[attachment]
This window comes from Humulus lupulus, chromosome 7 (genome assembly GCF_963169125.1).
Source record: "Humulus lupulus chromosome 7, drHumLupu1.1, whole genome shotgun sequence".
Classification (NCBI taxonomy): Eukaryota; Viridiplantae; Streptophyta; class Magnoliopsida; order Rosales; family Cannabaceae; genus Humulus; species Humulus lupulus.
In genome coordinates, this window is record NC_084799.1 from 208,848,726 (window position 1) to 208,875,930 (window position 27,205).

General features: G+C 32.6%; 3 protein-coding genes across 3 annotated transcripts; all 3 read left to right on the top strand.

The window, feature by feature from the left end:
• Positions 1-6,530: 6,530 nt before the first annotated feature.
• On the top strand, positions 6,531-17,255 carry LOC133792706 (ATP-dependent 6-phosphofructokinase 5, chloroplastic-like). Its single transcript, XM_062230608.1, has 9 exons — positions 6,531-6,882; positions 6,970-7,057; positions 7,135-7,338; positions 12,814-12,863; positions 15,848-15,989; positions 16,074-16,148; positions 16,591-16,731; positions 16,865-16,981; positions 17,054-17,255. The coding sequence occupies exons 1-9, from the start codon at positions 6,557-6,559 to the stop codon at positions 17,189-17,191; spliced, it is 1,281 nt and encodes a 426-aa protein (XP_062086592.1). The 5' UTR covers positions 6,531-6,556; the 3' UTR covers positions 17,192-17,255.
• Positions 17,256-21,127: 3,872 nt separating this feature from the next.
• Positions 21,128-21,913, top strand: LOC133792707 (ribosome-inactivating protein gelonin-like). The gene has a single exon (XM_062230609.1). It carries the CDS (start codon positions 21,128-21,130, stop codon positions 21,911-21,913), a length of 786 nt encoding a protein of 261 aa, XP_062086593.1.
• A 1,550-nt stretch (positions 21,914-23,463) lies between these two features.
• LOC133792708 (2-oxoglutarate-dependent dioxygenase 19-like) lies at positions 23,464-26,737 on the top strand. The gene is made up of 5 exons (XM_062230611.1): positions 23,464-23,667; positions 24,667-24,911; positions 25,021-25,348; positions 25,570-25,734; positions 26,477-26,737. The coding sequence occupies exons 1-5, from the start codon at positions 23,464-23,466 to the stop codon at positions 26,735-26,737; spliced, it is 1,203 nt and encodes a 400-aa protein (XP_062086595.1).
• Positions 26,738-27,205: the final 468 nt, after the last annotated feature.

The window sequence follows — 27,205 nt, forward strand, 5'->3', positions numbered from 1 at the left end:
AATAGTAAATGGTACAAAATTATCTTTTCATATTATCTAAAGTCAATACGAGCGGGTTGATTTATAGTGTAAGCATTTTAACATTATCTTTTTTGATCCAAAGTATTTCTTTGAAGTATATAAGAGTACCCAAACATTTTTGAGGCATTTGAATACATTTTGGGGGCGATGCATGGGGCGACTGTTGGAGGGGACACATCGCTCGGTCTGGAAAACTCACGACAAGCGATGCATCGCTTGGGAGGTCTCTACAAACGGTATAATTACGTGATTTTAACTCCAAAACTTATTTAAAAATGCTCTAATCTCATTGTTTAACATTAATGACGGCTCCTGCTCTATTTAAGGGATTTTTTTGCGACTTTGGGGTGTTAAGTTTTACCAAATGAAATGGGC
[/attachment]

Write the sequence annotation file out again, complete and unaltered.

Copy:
This window comes from Humulus lupulus, chromosome 7 (genome assembly GCF_963169125.1).
Source record: "Humulus lupulus chromosome 7, drHumLupu1.1, whole genome shotgun sequence".
Classification (NCBI taxonomy): Eukaryota; Viridiplantae; Streptophyta; class Magnoliopsida; order Rosales; family Cannabaceae; genus Humulus; species Humulus lupulus.
In genome coordinates, this window is record NC_084799.1 from 208,848,726 (window position 1) to 208,875,930 (window position 27,205).

General features: G+C 32.6%; 3 protein-coding genes across 3 annotated transcripts; all 3 read left to right on the top strand.

The window, feature by feature from the left end:
• Positions 1-6,530: 6,530 nt before the first annotated feature.
• On the top strand, positions 6,531-17,255 carry LOC133792706 (ATP-dependent 6-phosphofructokinase 5, chloroplastic-like). Its single transcript, XM_062230608.1, has 9 exons — positions 6,531-6,882; positions 6,970-7,057; positions 7,135-7,338; positions 12,814-12,863; positions 15,848-15,989; positions 16,074-16,148; positions 16,591-16,731; positions 16,865-16,981; positions 17,054-17,255. The coding sequence occupies exons 1-9, from the start codon at positions 6,557-6,559 to the stop codon at positions 17,189-17,191; spliced, it is 1,281 nt and encodes a 426-aa protein (XP_062086592.1). The 5' UTR covers positions 6,531-6,556; the 3' UTR covers positions 17,192-17,255.
• Positions 17,256-21,127: 3,872 nt separating this feature from the next.
• Positions 21,128-21,913, top strand: LOC133792707 (ribosome-inactivating protein gelonin-like). The gene has a single exon (XM_062230609.1). It carries the CDS (start codon positions 21,128-21,130, stop codon positions 21,911-21,913), a length of 786 nt encoding a protein of 261 aa, XP_062086593.1.
• A 1,550-nt stretch (positions 21,914-23,463) lies between these two features.
• LOC133792708 (2-oxoglutarate-dependent dioxygenase 19-like) lies at positions 23,464-26,737 on the top strand. The gene is made up of 5 exons (XM_062230611.1): positions 23,464-23,667; positions 24,667-24,911; positions 25,021-25,348; positions 25,570-25,734; positions 26,477-26,737. The coding sequence occupies exons 1-5, from the start codon at positions 23,464-23,466 to the stop codon at positions 26,735-26,737; spliced, it is 1,203 nt and encodes a 400-aa protein (XP_062086595.1).
• Positions 26,738-27,205: the final 468 nt, after the last annotated feature.

The window sequence follows — 27,205 nt, forward strand, 5'->3', positions numbered from 1 at the left end:
AATAGTAAATGGTACAAAATTATCTTTTCATATTATCTAAAGTCAATACGAGCGGGTTGATTTATAGTGTAAGCATTTTAACATTATCTTTTTTGATCCAAAGTATTTCTTTGAAGTATATAAGAGTACCCAAACATTTTTGAGGCATTTGAATACATTTTGGGGGCGATGCATGGGGCGACTGTTGGAGGGGACACATCGCTCGGTCTGGAAAACTCACGACAAGCGATGCATCGCTTGGGAGGTCTCTACAAACGGTATAATTACGTGATTTTAACTCCAAAACTTATTTAAAAATGCTCTAATCTCATTGTTTAACATTAATGACGGCTCCTGCTCTATTTAAGGGATTTTTTTGCGACTTTGGGGTGTTAAGTTTTACCAAATGAAATGGGC